Saturday I'll be on a panel at the MIT Venture Capital conference. "Digitalizing accessibility to quality education." Trying to figure out what to say. Don't necessarily wanna rain on the parade, but, you know.
My colleague Ray wrote up what he's hearing as he talks to many K-12 folks trying to use ed tech. Ray writes:
* * * *
There are variations of the story, but according to one version, the pungent red herring would be dragged along a trail until a puppy learned to follow the scent. Later, when the dog was being trained to follow the faint odour of a fox or a badger, the trainer would drag a red herring (whose strong scent confuses the animal) perpendicular to the animal's trail to confuse the dog. The dog would eventually learn to follow the original scent rather than the stronger scent.
As I work on Match Next, I'm talking to teachers and leaders in other blended learning schools. I ask about ed-tech products like they like. Without fail, they downplay any actual software their students use. That's the red herring.
"Don't worry too much about which product you use" they tell me. "Just pick something and go with it. Nothing out there is perfect."
This seems remarkable to me. They love the idea of blended learning: kids learning, in part, on computers. Yet they don't seem to ever love the tech itself. Why?
1. Grass is always greener on the other side.
New products are being unveiled at a high rate. Folks in these schools usually know about "new software" being made, before it's on the market. For example, a staffer at Amplify (Joel Klein's ed tech company, owned by Rupert Murdoch) gave me a sneak peak of an English teaching software. Looked good! Rigorous, simple, good user-interface. But it's still under construction. So I get excited about the new thing, not yet knowing its bugs, and it makes me feel worse about my current software choices, where I do know the problems. (MG editor's note: this is sometimes true of dating).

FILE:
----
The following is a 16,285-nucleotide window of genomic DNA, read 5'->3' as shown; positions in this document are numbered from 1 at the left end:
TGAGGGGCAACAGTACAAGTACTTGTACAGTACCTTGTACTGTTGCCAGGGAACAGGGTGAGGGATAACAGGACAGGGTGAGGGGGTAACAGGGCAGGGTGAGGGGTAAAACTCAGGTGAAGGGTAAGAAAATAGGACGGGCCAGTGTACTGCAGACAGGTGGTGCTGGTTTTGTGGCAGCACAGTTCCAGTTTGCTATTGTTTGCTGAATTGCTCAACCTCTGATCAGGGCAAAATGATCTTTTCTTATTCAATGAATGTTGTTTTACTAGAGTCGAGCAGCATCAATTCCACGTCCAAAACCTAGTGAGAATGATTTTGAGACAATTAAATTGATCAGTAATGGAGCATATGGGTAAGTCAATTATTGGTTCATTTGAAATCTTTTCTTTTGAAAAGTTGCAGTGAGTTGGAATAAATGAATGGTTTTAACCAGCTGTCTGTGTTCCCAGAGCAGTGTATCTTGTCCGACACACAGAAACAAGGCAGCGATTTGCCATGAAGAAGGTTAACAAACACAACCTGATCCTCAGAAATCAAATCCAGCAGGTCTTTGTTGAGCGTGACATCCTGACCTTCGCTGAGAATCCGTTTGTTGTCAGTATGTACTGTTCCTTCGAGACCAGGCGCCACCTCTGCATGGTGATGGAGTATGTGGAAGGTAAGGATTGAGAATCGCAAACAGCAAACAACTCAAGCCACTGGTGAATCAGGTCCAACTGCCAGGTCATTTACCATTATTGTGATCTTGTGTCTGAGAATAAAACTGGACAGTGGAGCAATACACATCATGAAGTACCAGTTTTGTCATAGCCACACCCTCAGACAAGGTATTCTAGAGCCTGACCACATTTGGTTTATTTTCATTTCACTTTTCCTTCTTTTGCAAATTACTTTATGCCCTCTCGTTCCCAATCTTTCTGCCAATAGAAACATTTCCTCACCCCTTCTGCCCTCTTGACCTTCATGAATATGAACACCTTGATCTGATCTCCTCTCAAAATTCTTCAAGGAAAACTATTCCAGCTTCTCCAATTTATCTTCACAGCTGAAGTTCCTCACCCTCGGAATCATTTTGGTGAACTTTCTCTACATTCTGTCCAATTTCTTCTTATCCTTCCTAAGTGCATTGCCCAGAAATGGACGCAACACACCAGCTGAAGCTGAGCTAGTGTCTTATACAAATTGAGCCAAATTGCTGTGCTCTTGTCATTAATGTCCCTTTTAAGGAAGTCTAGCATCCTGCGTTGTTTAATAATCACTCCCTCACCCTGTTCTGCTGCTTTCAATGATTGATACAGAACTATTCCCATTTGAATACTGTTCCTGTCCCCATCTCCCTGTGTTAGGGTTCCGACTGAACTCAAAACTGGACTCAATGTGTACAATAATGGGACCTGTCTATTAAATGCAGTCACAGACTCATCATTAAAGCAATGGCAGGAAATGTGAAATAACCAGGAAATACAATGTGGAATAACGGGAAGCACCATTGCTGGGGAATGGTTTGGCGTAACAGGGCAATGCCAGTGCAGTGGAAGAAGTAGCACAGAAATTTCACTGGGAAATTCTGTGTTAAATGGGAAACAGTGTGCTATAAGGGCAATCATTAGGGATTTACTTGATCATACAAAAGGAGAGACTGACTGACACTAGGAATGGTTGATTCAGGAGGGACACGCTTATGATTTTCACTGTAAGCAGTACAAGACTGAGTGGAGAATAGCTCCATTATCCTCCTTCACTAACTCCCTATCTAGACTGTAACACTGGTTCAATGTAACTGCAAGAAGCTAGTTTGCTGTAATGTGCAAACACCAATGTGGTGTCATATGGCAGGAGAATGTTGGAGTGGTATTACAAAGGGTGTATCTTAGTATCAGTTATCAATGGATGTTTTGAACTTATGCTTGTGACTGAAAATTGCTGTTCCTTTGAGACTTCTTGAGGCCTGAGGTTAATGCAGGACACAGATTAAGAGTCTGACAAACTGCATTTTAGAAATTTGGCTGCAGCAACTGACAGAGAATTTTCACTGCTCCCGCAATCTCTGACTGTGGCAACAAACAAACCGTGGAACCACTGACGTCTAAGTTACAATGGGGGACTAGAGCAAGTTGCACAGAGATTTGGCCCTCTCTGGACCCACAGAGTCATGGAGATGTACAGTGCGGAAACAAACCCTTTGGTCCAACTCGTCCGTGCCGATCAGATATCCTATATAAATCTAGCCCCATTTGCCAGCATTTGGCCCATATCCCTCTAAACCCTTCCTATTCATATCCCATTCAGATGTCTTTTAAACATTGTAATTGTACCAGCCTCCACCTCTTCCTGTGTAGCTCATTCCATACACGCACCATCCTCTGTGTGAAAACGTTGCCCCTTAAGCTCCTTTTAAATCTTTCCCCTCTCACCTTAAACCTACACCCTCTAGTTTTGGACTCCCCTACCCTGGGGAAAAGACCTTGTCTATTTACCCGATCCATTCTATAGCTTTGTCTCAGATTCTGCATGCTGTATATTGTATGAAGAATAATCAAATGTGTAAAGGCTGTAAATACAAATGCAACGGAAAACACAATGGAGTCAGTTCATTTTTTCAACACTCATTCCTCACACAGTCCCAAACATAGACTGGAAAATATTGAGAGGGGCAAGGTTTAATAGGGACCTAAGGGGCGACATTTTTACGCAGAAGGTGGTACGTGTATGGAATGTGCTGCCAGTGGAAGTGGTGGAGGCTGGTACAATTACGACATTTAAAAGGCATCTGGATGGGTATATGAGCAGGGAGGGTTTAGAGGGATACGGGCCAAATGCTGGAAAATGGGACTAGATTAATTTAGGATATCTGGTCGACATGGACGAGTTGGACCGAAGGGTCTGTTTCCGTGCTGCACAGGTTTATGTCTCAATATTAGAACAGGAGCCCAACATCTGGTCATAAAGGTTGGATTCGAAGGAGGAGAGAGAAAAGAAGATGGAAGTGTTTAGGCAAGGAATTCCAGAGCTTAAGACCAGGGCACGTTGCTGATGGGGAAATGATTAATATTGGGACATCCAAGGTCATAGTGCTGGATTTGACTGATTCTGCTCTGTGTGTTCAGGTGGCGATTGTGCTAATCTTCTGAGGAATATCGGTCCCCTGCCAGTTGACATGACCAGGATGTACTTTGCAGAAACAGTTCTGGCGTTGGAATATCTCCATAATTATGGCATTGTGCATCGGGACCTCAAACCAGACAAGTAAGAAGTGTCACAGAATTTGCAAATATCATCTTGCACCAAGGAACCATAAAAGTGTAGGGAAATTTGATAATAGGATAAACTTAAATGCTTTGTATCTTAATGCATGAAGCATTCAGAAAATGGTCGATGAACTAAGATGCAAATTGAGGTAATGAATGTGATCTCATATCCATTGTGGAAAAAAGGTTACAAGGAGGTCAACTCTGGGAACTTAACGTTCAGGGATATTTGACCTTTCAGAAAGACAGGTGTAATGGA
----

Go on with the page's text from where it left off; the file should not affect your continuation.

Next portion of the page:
2. Low Expectations of Products Themselves
Many of the blended learning practitioners have come to see the ed tech products themselves as a red herring. The issue is not whether they teach kids particularly well. The issue is whether they are "reasonable enough" to "free up (human) teachers" to be more effective.
What they get hyped up about is that the software allows them to redesign the schedule, pacing, and staffing of their school, and how products sometimes change a kid's view of responsibility.
"X is okay software, I'd rate it a 5 out of 10. But....
"Our teachers like X because they get to spend way more time with individual kids and small groups."
"Our teachers like X because a kid doesn't have to move on to the next topic until s/he shows mastery of the previous aim. You don't try to divide fractions until you can simplify them first."
"One of our students failed his test on X. Teacher went to offer help. Kid said: 'I don't need your help, I just need to go back to the playlist. We love the kid knows he has the tools at his disposal to relearn the material and takes it on himself to fix his mistakes."